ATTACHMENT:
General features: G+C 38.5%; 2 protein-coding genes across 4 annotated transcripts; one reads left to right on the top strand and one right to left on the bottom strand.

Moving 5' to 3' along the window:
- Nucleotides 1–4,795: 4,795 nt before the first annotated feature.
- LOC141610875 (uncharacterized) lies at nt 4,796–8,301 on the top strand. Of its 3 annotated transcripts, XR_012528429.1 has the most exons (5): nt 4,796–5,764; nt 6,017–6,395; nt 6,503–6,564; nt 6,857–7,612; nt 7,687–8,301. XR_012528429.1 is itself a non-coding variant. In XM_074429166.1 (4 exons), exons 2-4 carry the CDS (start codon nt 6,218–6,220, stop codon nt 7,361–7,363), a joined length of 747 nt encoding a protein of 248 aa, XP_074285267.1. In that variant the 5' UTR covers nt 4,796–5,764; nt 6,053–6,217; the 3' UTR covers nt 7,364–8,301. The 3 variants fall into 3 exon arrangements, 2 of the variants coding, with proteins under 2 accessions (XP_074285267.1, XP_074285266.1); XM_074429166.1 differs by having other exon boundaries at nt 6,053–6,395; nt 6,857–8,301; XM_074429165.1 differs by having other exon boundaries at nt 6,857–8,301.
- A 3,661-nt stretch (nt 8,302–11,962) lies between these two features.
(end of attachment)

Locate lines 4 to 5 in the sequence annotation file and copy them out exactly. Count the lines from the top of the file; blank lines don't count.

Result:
- LOC141610875 (uncharacterized) lies at nt 4,796–8,301 on the top strand. Of its 3 annotated transcripts, XR_012528429.1 has the most exons (5): nt 4,796–5,764; nt 6,017–6,395; nt 6,503–6,564; nt 6,857–7,612; nt 7,687–8,301. XR_012528429.1 is itself a non-coding variant. In XM_074429166.1 (4 exons), exons 2-4 carry the CDS (start codon nt 6,218–6,220, stop codon nt 7,361–7,363), a joined length of 747 nt encoding a protein of 248 aa, XP_074285267.1. In that variant the 5' UTR covers nt 4,796–5,764; nt 6,053–6,217; the 3' UTR covers nt 7,364–8,301. The 3 variants fall into 3 exon arrangements, 2 of the variants coding, with proteins under 2 accessions (XP_074285267.1, XP_074285266.1); XM_074429166.1 differs by having other exon boundaries at nt 6,053–6,395; nt 6,857–8,301; XM_074429165.1 differs by having other exon boundaries at nt 6,857–8,301.
- A 3,661-nt stretch (nt 8,302–11,962) lies between these two features.